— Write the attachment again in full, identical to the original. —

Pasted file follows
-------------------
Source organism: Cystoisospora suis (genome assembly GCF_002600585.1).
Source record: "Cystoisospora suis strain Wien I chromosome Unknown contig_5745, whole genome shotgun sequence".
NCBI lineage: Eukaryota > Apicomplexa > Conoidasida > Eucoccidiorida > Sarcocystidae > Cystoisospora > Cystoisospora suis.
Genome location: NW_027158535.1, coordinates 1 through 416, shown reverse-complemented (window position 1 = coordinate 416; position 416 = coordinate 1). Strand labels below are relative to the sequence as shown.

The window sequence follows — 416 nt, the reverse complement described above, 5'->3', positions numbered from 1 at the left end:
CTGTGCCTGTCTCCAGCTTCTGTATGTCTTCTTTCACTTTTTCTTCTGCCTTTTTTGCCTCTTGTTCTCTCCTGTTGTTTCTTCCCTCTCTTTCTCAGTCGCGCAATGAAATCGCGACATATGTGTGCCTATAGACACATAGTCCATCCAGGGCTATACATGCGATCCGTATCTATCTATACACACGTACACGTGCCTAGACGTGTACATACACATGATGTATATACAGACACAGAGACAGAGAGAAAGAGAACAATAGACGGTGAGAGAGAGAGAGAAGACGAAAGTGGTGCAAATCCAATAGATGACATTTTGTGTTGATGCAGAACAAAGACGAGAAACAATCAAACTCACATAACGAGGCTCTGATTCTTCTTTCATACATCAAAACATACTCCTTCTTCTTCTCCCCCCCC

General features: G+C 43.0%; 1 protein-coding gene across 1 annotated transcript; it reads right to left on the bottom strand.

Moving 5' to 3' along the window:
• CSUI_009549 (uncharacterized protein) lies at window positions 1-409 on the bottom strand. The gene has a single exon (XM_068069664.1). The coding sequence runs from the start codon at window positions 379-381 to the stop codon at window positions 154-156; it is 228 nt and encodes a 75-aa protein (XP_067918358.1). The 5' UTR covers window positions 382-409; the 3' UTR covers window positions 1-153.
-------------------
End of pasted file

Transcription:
Source organism: Cystoisospora suis (genome assembly GCF_002600585.1).
Source record: "Cystoisospora suis strain Wien I chromosome Unknown contig_5745, whole genome shotgun sequence".
NCBI lineage: Eukaryota > Apicomplexa > Conoidasida > Eucoccidiorida > Sarcocystidae > Cystoisospora > Cystoisospora suis.
Genome location: NW_027158535.1, coordinates 1 through 416, shown reverse-complemented (window position 1 = coordinate 416; position 416 = coordinate 1). Strand labels below are relative to the sequence as shown.

The window sequence follows — 416 nt, the reverse complement described above, 5'->3', positions numbered from 1 at the left end:
CTGTGCCTGTCTCCAGCTTCTGTATGTCTTCTTTCACTTTTTCTTCTGCCTTTTTTGCCTCTTGTTCTCTCCTGTTGTTTCTTCCCTCTCTTTCTCAGTCGCGCAATGAAATCGCGACATATGTGTGCCTATAGACACATAGTCCATCCAGGGCTATACATGCGATCCGTATCTATCTATACACACGTACACGTGCCTAGACGTGTACATACACATGATGTATATACAGACACAGAGACAGAGAGAAAGAGAACAATAGACGGTGAGAGAGAGAGAGAAGACGAAAGTGGTGCAAATCCAATAGATGACATTTTGTGTTGATGCAGAACAAAGACGAGAAACAATCAAACTCACATAACGAGGCTCTGATTCTTCTTTCATACATCAAAACATACTCCTTCTTCTTCTCCCCCCCC

General features: G+C 43.0%; 1 protein-coding gene across 1 annotated transcript; it reads right to left on the bottom strand.

Moving 5' to 3' along the window:
• CSUI_009549 (uncharacterized protein) lies at window positions 1-409 on the bottom strand. The gene has a single exon (XM_068069664.1). The coding sequence runs from the start codon at window positions 379-381 to the stop codon at window positions 154-156; it is 228 nt and encodes a 75-aa protein (XP_067918358.1). The 5' UTR covers window positions 382-409; the 3' UTR covers window positions 1-153.